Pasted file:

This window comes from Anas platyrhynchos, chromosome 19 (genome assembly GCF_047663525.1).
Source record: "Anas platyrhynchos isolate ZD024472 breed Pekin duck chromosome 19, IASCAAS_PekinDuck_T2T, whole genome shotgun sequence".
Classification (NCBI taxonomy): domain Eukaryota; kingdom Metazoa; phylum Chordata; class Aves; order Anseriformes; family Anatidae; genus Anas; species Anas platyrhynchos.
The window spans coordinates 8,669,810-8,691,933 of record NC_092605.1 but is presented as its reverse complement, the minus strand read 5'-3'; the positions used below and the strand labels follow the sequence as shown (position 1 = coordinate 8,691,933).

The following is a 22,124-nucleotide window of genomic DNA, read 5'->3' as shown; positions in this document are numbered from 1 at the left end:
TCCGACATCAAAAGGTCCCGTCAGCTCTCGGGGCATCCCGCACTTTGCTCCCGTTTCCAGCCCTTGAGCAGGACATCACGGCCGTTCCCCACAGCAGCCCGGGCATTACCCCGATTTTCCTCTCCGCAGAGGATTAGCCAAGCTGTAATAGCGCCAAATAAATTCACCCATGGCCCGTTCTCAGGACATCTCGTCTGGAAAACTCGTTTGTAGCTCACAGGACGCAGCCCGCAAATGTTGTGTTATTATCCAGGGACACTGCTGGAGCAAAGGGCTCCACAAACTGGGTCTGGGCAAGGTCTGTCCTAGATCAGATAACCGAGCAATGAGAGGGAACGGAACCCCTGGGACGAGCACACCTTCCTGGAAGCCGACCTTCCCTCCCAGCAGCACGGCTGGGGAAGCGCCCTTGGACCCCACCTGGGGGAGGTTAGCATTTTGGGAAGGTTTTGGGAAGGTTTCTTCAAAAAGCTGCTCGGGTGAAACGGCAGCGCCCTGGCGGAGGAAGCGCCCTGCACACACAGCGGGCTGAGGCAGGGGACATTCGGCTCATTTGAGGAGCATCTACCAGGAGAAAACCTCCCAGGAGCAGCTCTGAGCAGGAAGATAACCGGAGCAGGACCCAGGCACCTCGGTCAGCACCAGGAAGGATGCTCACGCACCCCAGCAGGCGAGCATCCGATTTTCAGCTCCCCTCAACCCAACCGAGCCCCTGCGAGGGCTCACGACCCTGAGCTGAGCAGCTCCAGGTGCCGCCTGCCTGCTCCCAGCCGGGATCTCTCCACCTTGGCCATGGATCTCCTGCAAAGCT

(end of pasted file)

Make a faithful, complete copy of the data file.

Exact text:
This window comes from Anas platyrhynchos, chromosome 19 (genome assembly GCF_047663525.1).
Source record: "Anas platyrhynchos isolate ZD024472 breed Pekin duck chromosome 19, IASCAAS_PekinDuck_T2T, whole genome shotgun sequence".
Classification (NCBI taxonomy): domain Eukaryota; kingdom Metazoa; phylum Chordata; class Aves; order Anseriformes; family Anatidae; genus Anas; species Anas platyrhynchos.
The window spans coordinates 8,669,810-8,691,933 of record NC_092605.1 but is presented as its reverse complement, the minus strand read 5'-3'; the positions used below and the strand labels follow the sequence as shown (position 1 = coordinate 8,691,933).

The following is a 22,124-nucleotide window of genomic DNA, read 5'->3' as shown; positions in this document are numbered from 1 at the left end:
TCCGACATCAAAAGGTCCCGTCAGCTCTCGGGGCATCCCGCACTTTGCTCCCGTTTCCAGCCCTTGAGCAGGACATCACGGCCGTTCCCCACAGCAGCCCGGGCATTACCCCGATTTTCCTCTCCGCAGAGGATTAGCCAAGCTGTAATAGCGCCAAATAAATTCACCCATGGCCCGTTCTCAGGACATCTCGTCTGGAAAACTCGTTTGTAGCTCACAGGACGCAGCCCGCAAATGTTGTGTTATTATCCAGGGACACTGCTGGAGCAAAGGGCTCCACAAACTGGGTCTGGGCAAGGTCTGTCCTAGATCAGATAACCGAGCAATGAGAGGGAACGGAACCCCTGGGACGAGCACACCTTCCTGGAAGCCGACCTTCCCTCCCAGCAGCACGGCTGGGGAAGCGCCCTTGGACCCCACCTGGGGGAGGTTAGCATTTTGGGAAGGTTTTGGGAAGGTTTCTTCAAAAAGCTGCTCGGGTGAAACGGCAGCGCCCTGGCGGAGGAAGCGCCCTGCACACACAGCGGGCTGAGGCAGGGGACATTCGGCTCATTTGAGGAGCATCTACCAGGAGAAAACCTCCCAGGAGCAGCTCTGAGCAGGAAGATAACCGGAGCAGGACCCAGGCACCTCGGTCAGCACCAGGAAGGATGCTCACGCACCCCAGCAGGCGAGCATCCGATTTTCAGCTCCCCTCAACCCAACCGAGCCCCTGCGAGGGCTCACGACCCTGAGCTGAGCAGCTCCAGGTGCCGCCTGCCTGCTCCCAGCCGGGATCTCTCCACCTTGGCCATGGATCTCCTGCAAAGCT